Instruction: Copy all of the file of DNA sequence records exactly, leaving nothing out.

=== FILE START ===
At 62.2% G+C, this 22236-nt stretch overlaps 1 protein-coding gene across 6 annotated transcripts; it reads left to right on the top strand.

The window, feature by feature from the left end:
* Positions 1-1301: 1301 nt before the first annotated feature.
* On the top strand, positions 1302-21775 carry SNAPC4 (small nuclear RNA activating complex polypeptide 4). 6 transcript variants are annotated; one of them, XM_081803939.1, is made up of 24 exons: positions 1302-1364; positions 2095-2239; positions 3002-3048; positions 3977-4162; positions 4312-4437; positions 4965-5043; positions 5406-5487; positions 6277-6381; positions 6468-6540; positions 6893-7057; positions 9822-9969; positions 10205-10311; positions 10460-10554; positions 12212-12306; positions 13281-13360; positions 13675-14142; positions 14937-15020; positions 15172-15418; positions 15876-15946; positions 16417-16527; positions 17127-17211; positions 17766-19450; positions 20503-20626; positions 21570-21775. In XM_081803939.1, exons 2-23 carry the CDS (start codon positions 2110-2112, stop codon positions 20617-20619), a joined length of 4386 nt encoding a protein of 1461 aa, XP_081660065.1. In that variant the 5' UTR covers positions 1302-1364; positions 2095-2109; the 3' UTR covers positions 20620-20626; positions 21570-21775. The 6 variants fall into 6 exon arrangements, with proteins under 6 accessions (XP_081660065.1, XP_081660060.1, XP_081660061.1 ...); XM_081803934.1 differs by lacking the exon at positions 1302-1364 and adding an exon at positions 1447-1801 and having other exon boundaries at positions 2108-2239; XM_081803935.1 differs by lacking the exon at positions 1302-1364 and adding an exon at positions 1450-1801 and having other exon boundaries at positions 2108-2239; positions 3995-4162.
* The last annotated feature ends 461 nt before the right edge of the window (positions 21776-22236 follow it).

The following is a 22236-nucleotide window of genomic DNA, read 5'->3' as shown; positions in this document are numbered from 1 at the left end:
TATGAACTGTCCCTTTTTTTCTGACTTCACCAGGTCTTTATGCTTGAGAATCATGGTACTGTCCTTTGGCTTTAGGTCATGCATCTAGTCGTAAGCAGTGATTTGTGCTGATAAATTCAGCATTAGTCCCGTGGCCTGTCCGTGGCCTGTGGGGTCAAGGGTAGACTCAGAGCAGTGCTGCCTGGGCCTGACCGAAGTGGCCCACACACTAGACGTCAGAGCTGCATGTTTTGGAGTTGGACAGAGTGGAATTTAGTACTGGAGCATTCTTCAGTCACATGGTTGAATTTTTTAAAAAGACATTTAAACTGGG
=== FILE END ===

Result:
At 62.2% G+C, this 22236-nt stretch overlaps 1 protein-coding gene across 6 annotated transcripts; it reads left to right on the top strand.

The window, feature by feature from the left end:
* Positions 1-1301: 1301 nt before the first annotated feature.
* On the top strand, positions 1302-21775 carry SNAPC4 (small nuclear RNA activating complex polypeptide 4). 6 transcript variants are annotated; one of them, XM_081803939.1, is made up of 24 exons: positions 1302-1364; positions 2095-2239; positions 3002-3048; positions 3977-4162; positions 4312-4437; positions 4965-5043; positions 5406-5487; positions 6277-6381; positions 6468-6540; positions 6893-7057; positions 9822-9969; positions 10205-10311; positions 10460-10554; positions 12212-12306; positions 13281-13360; positions 13675-14142; positions 14937-15020; positions 15172-15418; positions 15876-15946; positions 16417-16527; positions 17127-17211; positions 17766-19450; positions 20503-20626; positions 21570-21775. In XM_081803939.1, exons 2-23 carry the CDS (start codon positions 2110-2112, stop codon positions 20617-20619), a joined length of 4386 nt encoding a protein of 1461 aa, XP_081660065.1. In that variant the 5' UTR covers positions 1302-1364; positions 2095-2109; the 3' UTR covers positions 20620-20626; positions 21570-21775. The 6 variants fall into 6 exon arrangements, with proteins under 6 accessions (XP_081660065.1, XP_081660060.1, XP_081660061.1 ...); XM_081803934.1 differs by lacking the exon at positions 1302-1364 and adding an exon at positions 1447-1801 and having other exon boundaries at positions 2108-2239; XM_081803935.1 differs by lacking the exon at positions 1302-1364 and adding an exon at positions 1450-1801 and having other exon boundaries at positions 2108-2239; positions 3995-4162.
* The last annotated feature ends 461 nt before the right edge of the window (positions 21776-22236 follow it).

The following is a 22236-nucleotide window of genomic DNA, read 5'->3' as shown; positions in this document are numbered from 1 at the left end:
TATGAACTGTCCCTTTTTTTCTGACTTCACCAGGTCTTTATGCTTGAGAATCATGGTACTGTCCTTTGGCTTTAGGTCATGCATCTAGTCGTAAGCAGTGATTTGTGCTGATAAATTCAGCATTAGTCCCGTGGCCTGTCCGTGGCCTGTGGGGTCAAGGGTAGACTCAGAGCAGTGCTGCCTGGGCCTGACCGAAGTGGCCCACACACTAGACGTCAGAGCTGCATGTTTTGGAGTTGGACAGAGTGGAATTTAGTACTGGAGCATTCTTCAGTCACATGGTTGAATTTTTTAAAAAGACATTTAAACTGGG